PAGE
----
The New Palgrave Dictionary of Economics

2018 Edition
| Editors: Macmillan Publishers Ltd

Greek Crisis in Perspective: Origins, Effects and Ways-Out

Reference work entry
DOI: https://doi.org/10.1057/978-1-349-95189-5_2939

Abstract

In 2011 the Euro faced its toughest challenge since its introduction as several of the participating Member States faced unprecedented financial problems. Greece was the most severe case requiring intervention from the EU and IMF to stabilize its economy and repay debt obligations. This article explains the debt process in Greece from the 1980s to date, and describes its main causes and episodes. It also assesses the IMF-EU Memorandum and argues that the collapse of growth inhibits the prospects of debt stabilization. An alternative scenario is discussed showing that stabilization can become more effective and realistic if recession is tackled first and reforms follow on a steadier path.

Keywords

Debt Fiscal deficits External balances Crisis Eurozone Greece 
This is a preview of subscription content, log in to check access

Notes

Acknowledgments

I have benefited from various comments by V. Sarantides and A. Ntantzopoulos and I am also thankful to participants in a LSE seminar on an earlier version of the paper.

Disclaimer Views expressed in this article are solely those of the author, without implicating or representing any other person or organization.

Bibliography

  1. Bayoumi, T., and Barry, Eichengreen. 1992. Shocking aspects of European monetary unification. CEPR discussion paper no. 643, May.Google Scholar
  2. Blanchard, O. 2006. Current account deficits in rich countries. IMF Mundell-Fleming Lecture.Google Scholar
  3. Blanchard, O., and F. Giavazzi. 2002. Current account deficits in the Euro area: The end of the Feldstein-Horioka puzzle? Brookings Papers on Economic Activity 33: 147–210.CrossRefGoogle Scholar
  4. Christodoulakis, N. 1994. Fiscal developments in Greece 1980–93: A critical review. European Economy: Towards Greater Fiscal Discipline 3: 97–134 .Brussels.Google Scholar
  5. Christodoulakis, N. 2009. Ten years of EMU: Convergence, divergence and new priorities. National Institute Economic Review 208: 86–100 .LondonCrossRefGoogle Scholar
  6. Christodoulakis, N. 2010. Crisis, threats and ways out for the Greek economy. Cyprus Economic Policy Review 4(1): 89–96.Google Scholar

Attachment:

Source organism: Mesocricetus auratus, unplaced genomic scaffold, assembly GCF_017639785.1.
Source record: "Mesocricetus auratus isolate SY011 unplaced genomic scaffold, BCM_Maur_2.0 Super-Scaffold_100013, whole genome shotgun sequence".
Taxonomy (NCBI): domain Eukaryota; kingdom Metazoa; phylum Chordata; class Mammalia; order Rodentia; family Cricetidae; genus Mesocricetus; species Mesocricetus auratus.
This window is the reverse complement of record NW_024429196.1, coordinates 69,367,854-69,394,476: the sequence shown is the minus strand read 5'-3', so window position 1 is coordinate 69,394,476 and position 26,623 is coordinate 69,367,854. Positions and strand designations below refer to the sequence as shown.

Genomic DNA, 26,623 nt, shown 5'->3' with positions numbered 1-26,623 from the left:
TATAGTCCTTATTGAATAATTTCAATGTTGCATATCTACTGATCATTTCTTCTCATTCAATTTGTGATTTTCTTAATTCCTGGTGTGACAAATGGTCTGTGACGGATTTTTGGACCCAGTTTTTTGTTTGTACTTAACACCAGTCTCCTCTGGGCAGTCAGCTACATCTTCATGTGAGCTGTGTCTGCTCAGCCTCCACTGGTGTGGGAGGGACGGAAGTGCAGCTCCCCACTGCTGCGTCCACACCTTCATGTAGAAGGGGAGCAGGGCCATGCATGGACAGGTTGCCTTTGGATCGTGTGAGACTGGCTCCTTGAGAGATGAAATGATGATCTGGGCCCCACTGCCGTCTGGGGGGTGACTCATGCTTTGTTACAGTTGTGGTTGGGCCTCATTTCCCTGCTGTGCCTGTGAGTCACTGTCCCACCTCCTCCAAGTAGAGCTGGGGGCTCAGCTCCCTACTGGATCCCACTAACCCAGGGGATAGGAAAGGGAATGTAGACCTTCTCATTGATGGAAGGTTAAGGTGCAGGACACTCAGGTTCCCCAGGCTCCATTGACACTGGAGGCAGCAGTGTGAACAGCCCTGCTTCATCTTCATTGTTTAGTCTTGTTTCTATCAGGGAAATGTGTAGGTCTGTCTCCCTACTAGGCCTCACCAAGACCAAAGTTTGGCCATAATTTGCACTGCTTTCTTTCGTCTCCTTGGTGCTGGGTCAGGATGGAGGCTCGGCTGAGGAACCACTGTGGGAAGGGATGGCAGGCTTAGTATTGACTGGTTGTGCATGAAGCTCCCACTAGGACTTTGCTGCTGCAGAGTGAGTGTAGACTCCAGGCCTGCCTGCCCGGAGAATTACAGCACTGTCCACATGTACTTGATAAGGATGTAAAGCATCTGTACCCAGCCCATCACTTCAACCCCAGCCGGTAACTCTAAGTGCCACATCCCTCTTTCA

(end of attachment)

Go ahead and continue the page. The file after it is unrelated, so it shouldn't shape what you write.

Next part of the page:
7. Christodoulakis, N. 2012. Market reforms in Greece 1990–2008: Domestic limitations and external discipline. In Market reforms in Greece, ed. Kalyvas, S. and G. Pagoulatos. Columbia University Press (forthcoming).Google Scholar
  8. Christodoulakis, N., and V. Sarantides. 2011. External asymmetries in the Euro area and the role of foreign direct investment, Bank of Greece. Discussion paper.Google Scholar
  9. De Grauwe, Paul. 2010. The Greek crisis and the future of the eurozone. Intereconomics 2: 89–93.Google Scholar
  10. European Commission. 2009. Quarterly report on the Euro area 8(1), Brussels.Google Scholar
  11. European Economy. 2011. The economic adjustment programme for Greece: Fifth review. Occasional papers 87, October.Google Scholar
  12. European Economy. 2012. The second adjustment programme for Greece: Fifth review. Occasional papers 94, March.Google Scholar
  13. Feldstein, Martin. 2012. The failure of the Euro: The little currency that couldn’t. Foreign Affairs 91(1): 105–116.Google Scholar
  14. IMF. 2011. Greece: Third review under the stand-by arrangement. International Monetary Fund, Country Report No. 11/68, March.Google Scholar
  15. Krugman, Paul. 2011. Origins of the euro crisis, blog “The Conscience of a Liberal,” 23 September.Google Scholar
  16. Memorandum, II. 2012. Memorandum of understanding on specific economic policy conditionality, 9 February 2012. Available at http://www.hellenicparliament.gr
  17. Shelburne, R.C. 2008. Current account deficits in European emerging markets. UN discussion paper, no. 2008. 2.Google Scholar
  18. Skouras, S., and Christodoulakis, N. 2011. Electoral misgovernance cycles: Evidence from wildfires and tax evasion in Greece and elsewhere. LSE, Hellenic Observatory. GreeSE paper no. 47.Google Scholar
  19. Vehrkamp, R. 2011. Who’s next? The Eurozone in an insolvency trap. Bertelsmann Stiftung, no. 2.Google Scholar

Copyright information

© Macmillan Publishers Ltd. 2018

Authors and Affiliations

  1. 1.Department of International and European Economic Studies (DIEES)AUEB, Athens University of Economics and BusinessAthensGreece